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Prime Minister Benjamin Netanyahu will announce in his foreign policy speech scheduled for Sunday the adoption of the road map and the "two-state solution" for settling the Palestinian-Israeli conflict, according to sources close to the prime minister. The sources said the speech will "revolve around the road map."

Netanyahu will present a few conditions for the implementation of the road map, above all a Palestinian recognition of Israel as the homeland of the Jewish people. He will also demand that the future Palestinian state be demilitarized.

The prime minister will propose the immediate renewal of negotiations with the Palestinian Authority on the basis of a formula that will allow for self-government as long as the Palestinians do not endanger Israel.

In the speech at Bar-Ilan University, near Tel Aviv, Netanyahu will discuss at length the opportunity that has been created for cooperation between Israel and the Arab states in light of shared concerns about Iran's nuclear program.

Netanyahu will propose a regional process in which Arab states will initiate the normalization of ties with Israel, in parallel to the Israeli-Palestinian negotiations.

The final draft of the speech will only be completed over the weekend.

President Shimon Peres is to meet with Netanyahu today to persuade him to adopt more moderate views regarding the Palestinians. Netanyahu is also to submit a draft of the speech to Defense Minister Ehud Barak tomorrow.

In his speech Sunday, at a bastion of Israel's national-religious movement, Netanyahu will declare that the settlements in the West Bank are not an obstacle to peace.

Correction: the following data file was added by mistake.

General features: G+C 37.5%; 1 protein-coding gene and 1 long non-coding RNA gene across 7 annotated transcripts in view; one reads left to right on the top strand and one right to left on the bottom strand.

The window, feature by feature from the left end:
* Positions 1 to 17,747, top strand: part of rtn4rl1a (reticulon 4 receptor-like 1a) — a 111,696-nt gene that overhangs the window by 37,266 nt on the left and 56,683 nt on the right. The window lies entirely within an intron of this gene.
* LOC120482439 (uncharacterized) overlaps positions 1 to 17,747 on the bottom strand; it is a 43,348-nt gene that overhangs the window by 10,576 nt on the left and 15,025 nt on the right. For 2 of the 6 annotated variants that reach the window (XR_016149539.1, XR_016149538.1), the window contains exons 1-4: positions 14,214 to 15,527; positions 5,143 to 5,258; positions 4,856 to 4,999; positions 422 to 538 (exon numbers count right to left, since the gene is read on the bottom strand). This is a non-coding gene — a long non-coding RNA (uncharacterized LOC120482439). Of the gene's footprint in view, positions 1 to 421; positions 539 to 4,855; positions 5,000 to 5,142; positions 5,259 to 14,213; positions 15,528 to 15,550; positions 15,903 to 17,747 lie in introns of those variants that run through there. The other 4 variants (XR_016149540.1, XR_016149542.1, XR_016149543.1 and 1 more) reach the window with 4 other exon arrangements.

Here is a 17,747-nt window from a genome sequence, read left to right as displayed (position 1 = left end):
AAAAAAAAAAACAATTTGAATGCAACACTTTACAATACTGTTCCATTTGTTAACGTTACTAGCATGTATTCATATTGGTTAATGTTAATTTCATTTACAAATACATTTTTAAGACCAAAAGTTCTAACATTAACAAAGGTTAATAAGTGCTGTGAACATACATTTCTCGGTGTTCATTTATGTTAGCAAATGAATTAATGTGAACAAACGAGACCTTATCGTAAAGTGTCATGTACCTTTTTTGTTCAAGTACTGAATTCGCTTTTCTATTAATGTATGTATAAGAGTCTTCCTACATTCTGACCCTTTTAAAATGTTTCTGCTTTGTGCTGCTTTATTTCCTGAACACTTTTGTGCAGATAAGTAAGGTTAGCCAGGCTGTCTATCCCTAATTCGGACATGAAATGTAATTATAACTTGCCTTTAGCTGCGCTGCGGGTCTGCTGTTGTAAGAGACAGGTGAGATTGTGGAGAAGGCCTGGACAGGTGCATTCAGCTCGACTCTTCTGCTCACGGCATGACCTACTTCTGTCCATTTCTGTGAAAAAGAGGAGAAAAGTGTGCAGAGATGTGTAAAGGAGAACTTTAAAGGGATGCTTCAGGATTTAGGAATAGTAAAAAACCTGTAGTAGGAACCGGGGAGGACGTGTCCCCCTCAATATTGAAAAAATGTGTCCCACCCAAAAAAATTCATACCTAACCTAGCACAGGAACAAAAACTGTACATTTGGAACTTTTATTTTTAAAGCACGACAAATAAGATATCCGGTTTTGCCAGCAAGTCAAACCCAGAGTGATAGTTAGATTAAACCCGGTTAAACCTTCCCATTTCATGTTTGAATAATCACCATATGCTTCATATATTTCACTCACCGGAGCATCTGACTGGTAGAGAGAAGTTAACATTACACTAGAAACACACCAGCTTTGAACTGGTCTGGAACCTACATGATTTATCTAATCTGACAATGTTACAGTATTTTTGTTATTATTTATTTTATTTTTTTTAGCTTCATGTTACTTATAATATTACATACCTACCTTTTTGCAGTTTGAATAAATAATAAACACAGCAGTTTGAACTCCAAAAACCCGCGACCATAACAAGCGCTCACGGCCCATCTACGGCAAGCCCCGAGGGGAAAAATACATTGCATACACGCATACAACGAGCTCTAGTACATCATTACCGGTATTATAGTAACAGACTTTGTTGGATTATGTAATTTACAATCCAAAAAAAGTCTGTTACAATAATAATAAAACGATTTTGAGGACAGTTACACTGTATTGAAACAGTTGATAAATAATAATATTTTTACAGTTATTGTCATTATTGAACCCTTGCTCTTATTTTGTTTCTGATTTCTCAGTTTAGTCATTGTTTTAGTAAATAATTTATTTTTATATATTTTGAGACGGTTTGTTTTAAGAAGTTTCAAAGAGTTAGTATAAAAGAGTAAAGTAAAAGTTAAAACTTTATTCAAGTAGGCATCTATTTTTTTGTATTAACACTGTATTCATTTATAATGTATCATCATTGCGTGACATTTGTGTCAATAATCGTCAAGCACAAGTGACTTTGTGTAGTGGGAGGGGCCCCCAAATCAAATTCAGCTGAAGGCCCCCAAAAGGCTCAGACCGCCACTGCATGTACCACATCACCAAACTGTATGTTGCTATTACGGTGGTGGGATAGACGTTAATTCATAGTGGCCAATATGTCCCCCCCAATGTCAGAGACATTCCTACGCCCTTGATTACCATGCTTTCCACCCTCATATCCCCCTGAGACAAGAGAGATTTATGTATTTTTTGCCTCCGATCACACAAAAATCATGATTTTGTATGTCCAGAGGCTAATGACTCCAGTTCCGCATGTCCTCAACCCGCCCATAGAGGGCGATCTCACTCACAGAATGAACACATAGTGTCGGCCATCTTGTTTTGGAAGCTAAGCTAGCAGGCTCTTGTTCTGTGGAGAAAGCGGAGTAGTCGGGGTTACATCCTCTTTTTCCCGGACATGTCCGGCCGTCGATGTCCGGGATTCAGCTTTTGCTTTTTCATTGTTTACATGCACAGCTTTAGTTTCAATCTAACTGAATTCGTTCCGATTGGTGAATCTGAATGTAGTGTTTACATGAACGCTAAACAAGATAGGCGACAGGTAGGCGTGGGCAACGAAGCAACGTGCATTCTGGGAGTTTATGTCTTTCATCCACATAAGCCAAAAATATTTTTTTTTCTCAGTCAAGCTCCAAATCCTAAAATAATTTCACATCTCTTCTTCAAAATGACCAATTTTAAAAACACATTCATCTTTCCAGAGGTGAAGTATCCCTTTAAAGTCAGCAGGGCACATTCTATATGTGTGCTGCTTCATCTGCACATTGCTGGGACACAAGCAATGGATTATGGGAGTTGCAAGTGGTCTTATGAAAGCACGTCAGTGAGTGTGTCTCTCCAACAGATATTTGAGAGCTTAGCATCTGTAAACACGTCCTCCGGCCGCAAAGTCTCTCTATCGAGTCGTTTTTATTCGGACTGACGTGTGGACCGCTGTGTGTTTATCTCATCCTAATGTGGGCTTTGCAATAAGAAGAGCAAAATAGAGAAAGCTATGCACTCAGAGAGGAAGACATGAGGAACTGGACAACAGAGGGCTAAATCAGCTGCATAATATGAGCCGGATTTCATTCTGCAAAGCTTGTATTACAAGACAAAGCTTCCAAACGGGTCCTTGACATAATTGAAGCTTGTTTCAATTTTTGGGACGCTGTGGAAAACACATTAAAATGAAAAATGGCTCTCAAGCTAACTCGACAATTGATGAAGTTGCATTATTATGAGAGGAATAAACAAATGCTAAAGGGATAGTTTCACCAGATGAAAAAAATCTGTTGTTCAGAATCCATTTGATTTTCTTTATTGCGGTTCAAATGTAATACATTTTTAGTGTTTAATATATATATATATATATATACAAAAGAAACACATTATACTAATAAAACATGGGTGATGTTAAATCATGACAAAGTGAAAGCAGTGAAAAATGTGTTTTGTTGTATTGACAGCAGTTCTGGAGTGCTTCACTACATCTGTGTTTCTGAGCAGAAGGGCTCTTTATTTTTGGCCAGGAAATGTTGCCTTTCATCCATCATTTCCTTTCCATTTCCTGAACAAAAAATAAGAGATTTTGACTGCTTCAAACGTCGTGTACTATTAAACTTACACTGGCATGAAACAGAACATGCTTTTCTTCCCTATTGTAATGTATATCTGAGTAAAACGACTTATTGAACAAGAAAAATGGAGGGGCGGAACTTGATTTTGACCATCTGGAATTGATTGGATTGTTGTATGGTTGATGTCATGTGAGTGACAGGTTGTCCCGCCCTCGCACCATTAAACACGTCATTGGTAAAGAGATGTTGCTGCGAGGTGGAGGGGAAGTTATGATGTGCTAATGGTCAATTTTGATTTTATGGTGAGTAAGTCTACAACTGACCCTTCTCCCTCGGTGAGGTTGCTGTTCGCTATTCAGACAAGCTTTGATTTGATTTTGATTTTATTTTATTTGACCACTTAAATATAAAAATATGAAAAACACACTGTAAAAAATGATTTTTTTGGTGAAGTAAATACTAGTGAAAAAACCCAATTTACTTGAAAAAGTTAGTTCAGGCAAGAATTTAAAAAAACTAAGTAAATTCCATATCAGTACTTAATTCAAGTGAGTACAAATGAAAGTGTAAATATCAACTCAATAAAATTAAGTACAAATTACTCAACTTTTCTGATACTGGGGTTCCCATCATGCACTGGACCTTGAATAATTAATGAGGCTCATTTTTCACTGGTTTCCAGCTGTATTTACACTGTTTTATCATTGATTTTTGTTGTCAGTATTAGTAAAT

In recent days Netanyahu has asked his aides to collect data on the settlements. Sources close to the prime minister said Netanyahu will not announce during his speech a freeze on construction in the settlements, as the United States has insisted Israel must do.

Channel 2 news reported Wednesday that Netanyahu has evaluated a number of ways of freezing settlement construction, including issuing a temporary (several months) hold on new construction starts in return for reciprocal measures on the part of the Palestinians and Arab states. Another option is declaring a freeze on construction in Jerusalem, or in the settlement blocs, but these are not expected to be mentioned in the speech.

Sources close to Netanyahu maintain that he will try to reach a tacit understanding with U.S. President Barack Obama on the suspension of construction for a specific period of time.

The differences in the positions of Israel and the U.S. on building in in the settlements narrowed in the wake of talks between U.S. Special Envoy George Mitchell and Netanyahu Tuesday. The prime minister and his aides presented a proposal to break down the issue of natural growth in the settlements according to various types of construction, such as new building, the expansion of existing structures and the construction of public housing.

A Jerusalem source said the talks, which lasted about four hours, "resulted in a great deal of progress," as a result of the more flexible proposals put forth by Netanyahu on the settlements.

A senior Washington source confirmed that progress had been achieved, but stressed that "our position on the need to cease settlement construction has not been altered at all. The talks were good and we will continue in a few days."

The Prime Minister's Bureau refused to comment.